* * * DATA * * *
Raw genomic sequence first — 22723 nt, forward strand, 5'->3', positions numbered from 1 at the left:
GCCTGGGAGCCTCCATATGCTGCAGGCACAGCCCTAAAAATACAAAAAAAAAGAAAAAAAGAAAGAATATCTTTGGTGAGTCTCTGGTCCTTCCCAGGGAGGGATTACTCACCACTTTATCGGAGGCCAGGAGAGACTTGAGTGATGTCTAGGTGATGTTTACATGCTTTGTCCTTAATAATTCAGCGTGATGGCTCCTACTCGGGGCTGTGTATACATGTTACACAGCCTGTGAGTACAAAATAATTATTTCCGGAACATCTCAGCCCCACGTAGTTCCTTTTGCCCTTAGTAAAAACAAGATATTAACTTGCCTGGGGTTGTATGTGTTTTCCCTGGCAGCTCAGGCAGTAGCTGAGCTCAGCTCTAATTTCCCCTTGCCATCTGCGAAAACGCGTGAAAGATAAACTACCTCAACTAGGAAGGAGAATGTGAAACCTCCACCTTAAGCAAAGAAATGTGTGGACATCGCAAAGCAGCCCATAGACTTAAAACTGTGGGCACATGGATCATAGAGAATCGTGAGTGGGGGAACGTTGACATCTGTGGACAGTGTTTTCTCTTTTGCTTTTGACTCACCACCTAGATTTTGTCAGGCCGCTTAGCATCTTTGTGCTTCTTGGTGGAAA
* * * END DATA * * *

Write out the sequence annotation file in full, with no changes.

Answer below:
Raw genomic sequence first — 22723 nt, forward strand, 5'->3', positions numbered from 1 at the left:
GCCTGGGAGCCTCCATATGCTGCAGGCACAGCCCTAAAAATACAAAAAAAAAGAAAAAAAGAAAGAATATCTTTGGTGAGTCTCTGGTCCTTCCCAGGGAGGGATTACTCACCACTTTATCGGAGGCCAGGAGAGACTTGAGTGATGTCTAGGTGATGTTTACATGCTTTGTCCTTAATAATTCAGCGTGATGGCTCCTACTCGGGGCTGTGTATACATGTTACACAGCCTGTGAGTACAAAATAATTATTTCCGGAACATCTCAGCCCCACGTAGTTCCTTTTGCCCTTAGTAAAAACAAGATATTAACTTGCCTGGGGTTGTATGTGTTTTCCCTGGCAGCTCAGGCAGTAGCTGAGCTCAGCTCTAATTTCCCCTTGCCATCTGCGAAAACGCGTGAAAGATAAACTACCTCAACTAGGAAGGAGAATGTGAAACCTCCACCTTAAGCAAAGAAATGTGTGGACATCGCAAAGCAGCCCATAGACTTAAAACTGTGGGCACATGGATCATAGAGAATCGTGAGTGGGGGAACGTTGACATCTGTGGACAGTGTTTTCTCTTTTGCTTTTGACTCACCACCTAGATTTTGTCAGGCCGCTTAGCATCTTTGTGCTTCTTGGTGGAAA